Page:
I've been a fan of motion pictures, of the classic variety, for as long as I can remember. I adore the classic stars, the system that made them and the wonderful stories that appeared on the silver screen. Writing about those great stories and sharing images of days long gone - of the great movie stars, American royalty - is a special joy. Thanks to all who may visit for indulging my classic film obsessions. THAT'S ENTERTAINMENT!
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12 Responses to Midnight in Paris

  1. Sarah says:

    So happy to find this to purchase on Amazon streaming tonight! A great escape for this difficult day….

    This has to be one of my favorite Aurora posts ever. :-) Just a brilliant article!

  2. Aurora says:

    “Aurora posts” – HA!! This may well be one of your favorites because it’s one of the shortest. ;-) Anyway, as always, thanks so much for taking the time to comment & all your support! SO happy you’ll get a chance to see it soon!

    Aurora

  3. Pingback: Presenting Week 3 of the 31 Days of Oscar Blogathon | Paula's Cinema Club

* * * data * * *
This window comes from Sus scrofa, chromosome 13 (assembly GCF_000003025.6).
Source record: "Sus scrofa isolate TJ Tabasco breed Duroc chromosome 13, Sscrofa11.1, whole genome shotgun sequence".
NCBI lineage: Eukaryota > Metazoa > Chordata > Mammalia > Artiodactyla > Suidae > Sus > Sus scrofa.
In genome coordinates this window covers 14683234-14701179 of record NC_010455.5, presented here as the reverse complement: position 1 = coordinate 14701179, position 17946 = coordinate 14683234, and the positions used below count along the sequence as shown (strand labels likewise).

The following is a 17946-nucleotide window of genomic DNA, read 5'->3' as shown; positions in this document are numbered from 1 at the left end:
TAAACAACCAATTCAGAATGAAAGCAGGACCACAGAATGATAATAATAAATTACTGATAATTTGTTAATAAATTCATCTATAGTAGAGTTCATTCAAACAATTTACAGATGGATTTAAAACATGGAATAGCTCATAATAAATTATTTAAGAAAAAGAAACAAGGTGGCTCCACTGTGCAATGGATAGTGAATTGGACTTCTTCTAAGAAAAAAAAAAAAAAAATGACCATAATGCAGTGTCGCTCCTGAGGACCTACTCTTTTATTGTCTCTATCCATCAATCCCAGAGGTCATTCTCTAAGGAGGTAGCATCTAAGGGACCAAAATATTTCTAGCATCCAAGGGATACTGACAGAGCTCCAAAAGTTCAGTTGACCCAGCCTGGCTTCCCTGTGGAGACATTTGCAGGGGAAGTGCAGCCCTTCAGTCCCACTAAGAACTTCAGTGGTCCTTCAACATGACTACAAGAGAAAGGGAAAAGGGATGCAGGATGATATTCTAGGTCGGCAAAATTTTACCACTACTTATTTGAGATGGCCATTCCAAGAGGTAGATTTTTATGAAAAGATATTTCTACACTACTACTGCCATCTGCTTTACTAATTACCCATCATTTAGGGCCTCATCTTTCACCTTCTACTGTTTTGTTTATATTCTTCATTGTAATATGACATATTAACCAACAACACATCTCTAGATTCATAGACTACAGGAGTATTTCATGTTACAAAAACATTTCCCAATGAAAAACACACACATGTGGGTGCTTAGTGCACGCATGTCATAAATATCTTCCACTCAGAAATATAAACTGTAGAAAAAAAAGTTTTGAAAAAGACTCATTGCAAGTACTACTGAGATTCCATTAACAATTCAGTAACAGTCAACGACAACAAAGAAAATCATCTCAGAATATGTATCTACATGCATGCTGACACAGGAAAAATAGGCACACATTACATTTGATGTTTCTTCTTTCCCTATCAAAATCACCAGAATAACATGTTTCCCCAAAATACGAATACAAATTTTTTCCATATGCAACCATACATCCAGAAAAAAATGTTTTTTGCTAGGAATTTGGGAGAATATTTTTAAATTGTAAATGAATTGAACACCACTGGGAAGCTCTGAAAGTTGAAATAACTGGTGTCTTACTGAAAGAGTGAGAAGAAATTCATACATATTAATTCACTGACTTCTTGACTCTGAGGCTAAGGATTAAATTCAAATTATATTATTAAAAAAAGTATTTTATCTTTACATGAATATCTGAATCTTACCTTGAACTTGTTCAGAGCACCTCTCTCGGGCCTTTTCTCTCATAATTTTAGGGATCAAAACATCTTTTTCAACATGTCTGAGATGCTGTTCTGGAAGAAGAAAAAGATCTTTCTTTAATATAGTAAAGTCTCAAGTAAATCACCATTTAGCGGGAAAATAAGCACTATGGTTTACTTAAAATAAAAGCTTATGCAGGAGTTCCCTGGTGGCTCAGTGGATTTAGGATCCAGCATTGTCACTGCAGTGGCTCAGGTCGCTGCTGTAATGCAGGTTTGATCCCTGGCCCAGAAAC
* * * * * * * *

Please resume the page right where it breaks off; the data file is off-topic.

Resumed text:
4. Paula says:

    MIDNIGHT IN PARIS made me cry…not because of what happens in the movie, but because it made me miss Paris so much. Also the film’s message about living in the now is a necessary and helpful one to me. I agree that this is Owen Wilson’s best work. Nicely done Aurora.

  5. I loved Midnight in Paris and it was my favorite movie watched in 2011. That being said, I expected a WHOLE lot more from “To Rome With Love.” -a disappointment.

    So much beauty in Allen’s love letter to Paris. great write up here.

  6. ruth says:

    Lovely post, Aurora! I LOVE Midnight in Paris though Woody Allen is a hit and miss for me. I quite like Purple Rose in Cairo which has a similar theme but I adore this one even more.

    • Aurora says:

      Thanks, Ruth! I don’t love all of Allen’s films either – I think a few are tedious in that they’re so similarly written. Having said that I can’t discount that repetitious or not I wish I could write like him!!

      Aurora

  7. Jnpickens says:

    Wonderful review! This is one I missed and I need to rent it so I can finally see it. This post has me wanting to go to Redbox right now :)